Beside the Point

Calmer Than You Are

At least Clean Austin's denizens – or is that dozens? – can take comfort in the fact that today marks the beginning of Internal Audit Week at the city. Council seems recently to have a problem with inopportunely placed proclamations – our top-secret insider files still rustle at the mention of Shred Week celebrations transpiring in the midst of the Open Government brouhaha – but they'll certainly get some instantaneous feedback on this choice.

"Audit this!" could well be the cry, as City Hall quickly plunges back into the dismal science of municipal economics.

Following proclamations tonight is the council's first – and initially, the only scheduled – public hearing on the November bond election, hanging fire until Saturday's dismissal of the potential propositions' cost. With dust settling and wounds tenderly wrapped following Saturday's resounding blowout of Props. 1 and 2, lead sponsor Save Our Springs Alliance may come to the party a little chastened. But open-space proponents at large – and SOS is only one among many, including quite a few groups on the other side of the Props – will certainly demand that council take another look at the funds for land acquisition, which suffered the largest outright cut in city staff's recommendations – from $90 million down to $50 million – and that's including designated parkland. Expect council to clear its evening calendar as environmental advocates promise to come out swinging – amidst all the myriad other local needs built into the original proposal, each carrying its own advocacy. Unsurprisingly, the motion for a second hearing, May 25, recently swept the council – the same day the package comes up for initial approval. Final approval is penciled in for June 8.

Today's fun, however, begins well before the 6pm hearings. Taking pre-emptive measures on the bond allocations are several speakers in citizens communications supporting continued inclusion of the Mexic-Arte Museum in the bond package. SOS communications director (and one-time Chronicle intern) Colin Clark is signed up to speak at noon (on the Springs, natch), as is self-proclaimed "mayor-elect" Jennifer Gale – on how she intends to spend her political capital. Insert your own equal opportunity jokes here – BTP is tired and has the flu.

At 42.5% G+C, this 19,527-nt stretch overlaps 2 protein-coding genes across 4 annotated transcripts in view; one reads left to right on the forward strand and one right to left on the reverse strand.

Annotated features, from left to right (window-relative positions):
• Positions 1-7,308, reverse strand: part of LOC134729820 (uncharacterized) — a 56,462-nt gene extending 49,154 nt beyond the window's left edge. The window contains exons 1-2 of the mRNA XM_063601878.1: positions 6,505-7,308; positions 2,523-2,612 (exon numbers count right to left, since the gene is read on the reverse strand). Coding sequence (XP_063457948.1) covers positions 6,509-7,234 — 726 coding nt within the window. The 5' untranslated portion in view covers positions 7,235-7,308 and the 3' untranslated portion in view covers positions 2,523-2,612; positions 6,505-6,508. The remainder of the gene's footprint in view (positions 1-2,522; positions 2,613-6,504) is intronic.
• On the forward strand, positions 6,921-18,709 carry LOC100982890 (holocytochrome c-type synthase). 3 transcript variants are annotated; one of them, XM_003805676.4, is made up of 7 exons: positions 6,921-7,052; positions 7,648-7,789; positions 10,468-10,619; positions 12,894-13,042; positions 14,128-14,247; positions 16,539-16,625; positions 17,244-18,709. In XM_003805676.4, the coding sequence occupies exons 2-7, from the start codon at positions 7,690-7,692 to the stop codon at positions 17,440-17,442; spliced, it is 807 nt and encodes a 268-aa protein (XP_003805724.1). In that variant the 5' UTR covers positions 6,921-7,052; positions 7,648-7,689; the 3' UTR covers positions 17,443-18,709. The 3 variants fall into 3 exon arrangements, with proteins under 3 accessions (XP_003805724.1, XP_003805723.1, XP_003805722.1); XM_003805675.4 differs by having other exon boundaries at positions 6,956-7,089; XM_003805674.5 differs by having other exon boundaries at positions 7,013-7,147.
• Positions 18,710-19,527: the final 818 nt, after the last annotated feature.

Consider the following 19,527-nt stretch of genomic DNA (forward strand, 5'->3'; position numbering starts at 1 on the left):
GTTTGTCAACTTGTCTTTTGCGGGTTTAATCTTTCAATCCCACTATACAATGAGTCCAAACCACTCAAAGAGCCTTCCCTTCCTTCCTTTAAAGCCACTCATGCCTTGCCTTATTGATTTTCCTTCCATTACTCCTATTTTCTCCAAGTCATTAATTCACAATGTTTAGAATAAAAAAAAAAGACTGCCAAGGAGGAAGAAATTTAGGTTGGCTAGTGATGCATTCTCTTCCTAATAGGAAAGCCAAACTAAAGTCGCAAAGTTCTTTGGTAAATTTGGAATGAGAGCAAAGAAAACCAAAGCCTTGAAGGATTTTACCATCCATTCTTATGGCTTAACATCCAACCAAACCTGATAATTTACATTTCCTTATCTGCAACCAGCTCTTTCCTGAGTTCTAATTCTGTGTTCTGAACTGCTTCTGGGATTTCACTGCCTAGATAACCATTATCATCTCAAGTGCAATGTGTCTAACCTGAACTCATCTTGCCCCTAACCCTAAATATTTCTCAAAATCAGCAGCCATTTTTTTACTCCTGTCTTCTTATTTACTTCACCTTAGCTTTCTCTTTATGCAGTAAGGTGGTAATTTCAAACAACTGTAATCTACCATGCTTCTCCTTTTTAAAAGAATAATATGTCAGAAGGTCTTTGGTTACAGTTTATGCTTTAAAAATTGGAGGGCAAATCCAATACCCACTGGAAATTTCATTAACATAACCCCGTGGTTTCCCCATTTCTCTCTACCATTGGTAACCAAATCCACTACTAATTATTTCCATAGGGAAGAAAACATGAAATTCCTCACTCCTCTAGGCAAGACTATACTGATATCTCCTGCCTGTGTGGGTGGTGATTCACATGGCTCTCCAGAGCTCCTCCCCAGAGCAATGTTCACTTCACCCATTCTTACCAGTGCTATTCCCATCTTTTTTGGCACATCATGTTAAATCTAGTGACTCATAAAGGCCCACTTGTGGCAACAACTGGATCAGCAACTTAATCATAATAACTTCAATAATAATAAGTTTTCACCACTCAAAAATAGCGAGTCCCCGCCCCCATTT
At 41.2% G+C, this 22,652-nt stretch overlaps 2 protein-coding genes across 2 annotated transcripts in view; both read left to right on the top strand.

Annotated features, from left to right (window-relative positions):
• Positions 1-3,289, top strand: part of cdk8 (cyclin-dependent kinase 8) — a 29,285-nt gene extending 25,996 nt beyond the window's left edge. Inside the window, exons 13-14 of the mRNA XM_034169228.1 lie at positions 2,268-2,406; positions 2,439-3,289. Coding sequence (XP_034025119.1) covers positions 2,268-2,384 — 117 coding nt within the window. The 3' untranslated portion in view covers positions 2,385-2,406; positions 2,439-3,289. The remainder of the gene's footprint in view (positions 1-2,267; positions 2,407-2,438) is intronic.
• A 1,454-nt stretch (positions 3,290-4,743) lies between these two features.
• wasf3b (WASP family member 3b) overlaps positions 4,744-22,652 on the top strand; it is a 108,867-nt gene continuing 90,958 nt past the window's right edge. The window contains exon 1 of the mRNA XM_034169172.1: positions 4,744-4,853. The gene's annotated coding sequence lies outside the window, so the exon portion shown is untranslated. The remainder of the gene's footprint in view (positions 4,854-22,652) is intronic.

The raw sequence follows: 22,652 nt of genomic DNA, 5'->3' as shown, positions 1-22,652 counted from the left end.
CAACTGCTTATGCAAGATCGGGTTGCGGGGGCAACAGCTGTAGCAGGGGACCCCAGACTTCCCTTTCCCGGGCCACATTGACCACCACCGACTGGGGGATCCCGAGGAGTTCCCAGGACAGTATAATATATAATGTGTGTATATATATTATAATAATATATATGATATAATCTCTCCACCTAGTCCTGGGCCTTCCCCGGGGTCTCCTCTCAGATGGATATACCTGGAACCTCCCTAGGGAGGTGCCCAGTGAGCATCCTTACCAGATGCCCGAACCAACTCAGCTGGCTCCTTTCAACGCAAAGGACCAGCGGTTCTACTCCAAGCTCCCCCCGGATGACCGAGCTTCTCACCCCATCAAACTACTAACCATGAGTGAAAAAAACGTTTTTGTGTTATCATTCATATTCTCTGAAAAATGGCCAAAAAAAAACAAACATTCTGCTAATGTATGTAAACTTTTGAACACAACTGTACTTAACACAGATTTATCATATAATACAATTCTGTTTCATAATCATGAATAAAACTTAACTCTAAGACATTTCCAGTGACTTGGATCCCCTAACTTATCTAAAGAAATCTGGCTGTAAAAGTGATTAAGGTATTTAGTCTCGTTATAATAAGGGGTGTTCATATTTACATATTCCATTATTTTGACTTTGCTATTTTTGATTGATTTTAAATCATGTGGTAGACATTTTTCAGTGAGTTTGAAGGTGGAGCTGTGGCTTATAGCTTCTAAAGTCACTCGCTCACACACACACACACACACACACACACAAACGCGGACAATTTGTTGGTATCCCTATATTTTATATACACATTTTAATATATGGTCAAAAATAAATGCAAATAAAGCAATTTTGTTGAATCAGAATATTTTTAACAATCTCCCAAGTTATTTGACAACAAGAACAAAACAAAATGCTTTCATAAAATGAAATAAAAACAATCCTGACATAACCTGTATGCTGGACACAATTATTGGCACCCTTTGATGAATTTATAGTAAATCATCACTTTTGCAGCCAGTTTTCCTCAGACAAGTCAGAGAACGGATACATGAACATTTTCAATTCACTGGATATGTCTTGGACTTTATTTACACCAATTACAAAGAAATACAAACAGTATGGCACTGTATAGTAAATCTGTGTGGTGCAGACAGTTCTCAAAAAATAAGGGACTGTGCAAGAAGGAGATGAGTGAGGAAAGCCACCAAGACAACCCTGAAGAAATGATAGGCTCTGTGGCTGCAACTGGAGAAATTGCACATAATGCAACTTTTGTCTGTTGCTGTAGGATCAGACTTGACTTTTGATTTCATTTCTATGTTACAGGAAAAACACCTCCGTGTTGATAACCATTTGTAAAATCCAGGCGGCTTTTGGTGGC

The big ticket item today – in fact, the only one presented by council itself – is the return of Will Wynn and Brewster McCracken's traffic-calming initiative. Their "Rush Hour Rapid Response" has been presented as a sort of pro forma proposal designed to reduce congestion while working with what's already available in the municipal toolbox. Such as ordinances – related Item 8 expedites towing of broken vehicles off highways, amongst other minor tweaks, including bold steps like revoking permits to tow-truck drivers "convicted of a serious or violent crime" and "allowing for payments other than cash" to that most respected of professions.

A foursome of women and minority-owned business ordinances are also scheduled for approval today; the first, Item 23, extends minority and women-owned business enterprise assistance to 2010 from its current sunset date this summer; the other three pertain to procuring different types of services. The biggest lady-owned business of all – council itself – gets a presentation from CEO Toby Futrell as to what was behind the lagging repair times following this spring's storm-induced power outage. Toby, you got some 'splaining to do!

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KEYWORDS FOR THIS STORY

Austin City Council, 2006 bond election, clean austin, prop 1, prop 2, save our springs, Colin Clark, Mexic-Arte museum, Rush Hour Rapid Response, Will Wynn, Brewster McCracken, minority owned business, women owned business, Toby Futrell

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